A bill authorizing school districts to offer elective courses on the Bible passed the West Virginia State Senate last week, sending the measure to the governor for his signature. According to the Charleston Gazette-Mail, the measure passed the chamber 30-3 despite the desire of many senators to remove references to the Bible in favor of more inclusive language that permitted the study of a variety of world religions and their sacred texts. An amendment to that effect failed 19-14.
House Bill 4780 explains that “the purpose” of a Bible course, which could be offered to students in 9th grade and above, is to:
(1) Teach students knowledge of biblical content, characters, poetry, and narratives that are prerequisites to understanding the development of American society and culture, including literature, art, music, mores, oratory, and public policy; and
(2) Familiarize students with, as applicable:
(A) The contents of the Hebrew Scriptures or New Testament;
(B) The history of the Hebrew Scriptures or New Testament;
(C) The literary style and structure of the Hebrew Scriptures or New Testament;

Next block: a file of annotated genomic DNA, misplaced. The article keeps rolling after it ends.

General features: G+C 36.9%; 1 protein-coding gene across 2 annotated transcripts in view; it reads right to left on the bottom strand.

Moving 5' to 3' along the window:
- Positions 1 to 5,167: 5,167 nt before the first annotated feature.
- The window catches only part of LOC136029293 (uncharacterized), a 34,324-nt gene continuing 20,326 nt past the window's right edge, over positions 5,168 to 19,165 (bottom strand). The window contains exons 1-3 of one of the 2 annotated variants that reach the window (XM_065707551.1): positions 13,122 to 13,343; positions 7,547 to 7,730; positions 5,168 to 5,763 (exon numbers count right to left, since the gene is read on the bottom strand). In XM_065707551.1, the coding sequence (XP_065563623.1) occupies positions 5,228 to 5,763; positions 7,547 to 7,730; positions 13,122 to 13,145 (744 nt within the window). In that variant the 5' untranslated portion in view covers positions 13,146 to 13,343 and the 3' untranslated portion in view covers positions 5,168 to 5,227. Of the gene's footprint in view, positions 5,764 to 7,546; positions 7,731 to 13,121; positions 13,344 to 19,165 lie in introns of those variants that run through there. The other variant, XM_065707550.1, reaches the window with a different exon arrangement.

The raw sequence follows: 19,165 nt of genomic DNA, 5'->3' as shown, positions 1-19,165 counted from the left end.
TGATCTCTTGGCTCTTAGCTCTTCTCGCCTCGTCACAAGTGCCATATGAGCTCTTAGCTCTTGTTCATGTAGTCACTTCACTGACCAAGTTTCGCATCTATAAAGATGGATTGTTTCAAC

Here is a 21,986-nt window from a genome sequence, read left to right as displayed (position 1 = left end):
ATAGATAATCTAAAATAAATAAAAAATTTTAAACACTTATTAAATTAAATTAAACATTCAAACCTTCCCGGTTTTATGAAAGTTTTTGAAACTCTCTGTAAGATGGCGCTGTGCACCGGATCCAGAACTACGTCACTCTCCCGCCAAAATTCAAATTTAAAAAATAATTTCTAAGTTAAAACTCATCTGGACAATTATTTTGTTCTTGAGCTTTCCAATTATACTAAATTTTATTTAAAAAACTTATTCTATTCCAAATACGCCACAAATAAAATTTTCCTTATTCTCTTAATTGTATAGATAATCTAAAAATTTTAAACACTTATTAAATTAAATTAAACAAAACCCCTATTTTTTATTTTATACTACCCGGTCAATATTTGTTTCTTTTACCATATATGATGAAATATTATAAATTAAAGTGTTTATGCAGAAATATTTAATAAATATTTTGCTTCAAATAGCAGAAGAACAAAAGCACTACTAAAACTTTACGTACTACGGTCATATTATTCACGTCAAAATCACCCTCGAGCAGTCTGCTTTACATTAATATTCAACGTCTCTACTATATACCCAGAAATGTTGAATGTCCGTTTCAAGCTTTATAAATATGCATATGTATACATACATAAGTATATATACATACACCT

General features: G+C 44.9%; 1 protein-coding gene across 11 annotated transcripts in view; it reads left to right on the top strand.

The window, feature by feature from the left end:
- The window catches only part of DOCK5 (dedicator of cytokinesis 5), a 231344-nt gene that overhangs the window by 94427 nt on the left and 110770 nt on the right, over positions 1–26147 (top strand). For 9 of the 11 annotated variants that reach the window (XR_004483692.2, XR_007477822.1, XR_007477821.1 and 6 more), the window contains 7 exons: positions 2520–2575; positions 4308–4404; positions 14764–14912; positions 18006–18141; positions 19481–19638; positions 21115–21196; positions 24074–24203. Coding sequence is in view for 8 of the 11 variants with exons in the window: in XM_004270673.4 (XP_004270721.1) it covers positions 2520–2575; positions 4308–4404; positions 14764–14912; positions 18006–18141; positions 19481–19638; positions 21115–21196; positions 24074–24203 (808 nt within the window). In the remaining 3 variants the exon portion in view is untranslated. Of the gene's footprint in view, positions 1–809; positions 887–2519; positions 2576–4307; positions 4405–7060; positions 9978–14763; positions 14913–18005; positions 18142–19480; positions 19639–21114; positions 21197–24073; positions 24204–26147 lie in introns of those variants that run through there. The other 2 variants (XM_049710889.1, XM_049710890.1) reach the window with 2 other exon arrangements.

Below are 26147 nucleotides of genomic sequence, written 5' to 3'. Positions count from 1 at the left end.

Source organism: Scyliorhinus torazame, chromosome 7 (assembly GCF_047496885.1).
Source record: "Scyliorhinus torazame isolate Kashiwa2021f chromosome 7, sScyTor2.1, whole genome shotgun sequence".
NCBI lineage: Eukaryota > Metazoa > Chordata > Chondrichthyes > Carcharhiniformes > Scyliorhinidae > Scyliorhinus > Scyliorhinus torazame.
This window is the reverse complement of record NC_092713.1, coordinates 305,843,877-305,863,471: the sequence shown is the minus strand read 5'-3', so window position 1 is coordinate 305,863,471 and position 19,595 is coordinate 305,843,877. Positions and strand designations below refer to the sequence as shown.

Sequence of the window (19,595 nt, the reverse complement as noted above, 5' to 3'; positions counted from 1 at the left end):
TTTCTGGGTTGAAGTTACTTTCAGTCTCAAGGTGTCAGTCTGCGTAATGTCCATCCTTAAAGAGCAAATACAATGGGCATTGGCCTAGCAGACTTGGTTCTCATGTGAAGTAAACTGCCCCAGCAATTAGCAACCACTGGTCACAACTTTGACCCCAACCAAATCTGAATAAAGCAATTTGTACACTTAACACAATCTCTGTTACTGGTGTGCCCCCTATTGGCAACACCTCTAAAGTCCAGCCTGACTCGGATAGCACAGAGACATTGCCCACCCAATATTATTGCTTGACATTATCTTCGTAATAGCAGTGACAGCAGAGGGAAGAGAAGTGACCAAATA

(D) The influence of the Hebrew Scriptures or New Testament on law, history, government, literature, art, music, customs, morals, values, and culture.
Stephen Baldwin, the author of the amendment that would have broadened the focus of the courses offered to include more religious traditions explained eloquently why he voted against the final bill:
“As a student and teacher of the Bible, it is my guiding light. We should teach it far and wide in our churches and through our actions,” Baldwin said. “However, we should not involve government in religious teaching. I also believe in the separation of church and state as laid out in our Constitution. Therefore, I voted against ‘the Bible bill,’ which allows public schools to teach courses in the Bible.”
Legislation like House Bill 4780 are right out of the playbook of Project Blitz, a coordinated effort to enact laws at the state level promoting religion and specifically Christianity in public spaces, with a particular focus on public schools. BJC joined a coalition of advocates opposing the effort. As BJC Executive Director Amanda Tyler said, “Anything that might send a message to our children that you have to be a Christian to be a full American is extremely problematic.”
Teaching about religion in an academic manner can be appropriate subject matter for the public school curriculum, but indoctrinating students in a particular religious perspective is not. It may be possible to teach a class about the New Testament, for example, without crossing that line, but why not include other faiths? After all, Americans already know more about Christianity than we do about other religions. The answer seems to lie in the objectives of Project Blitz, which include the promotion of Christianity through state legislation.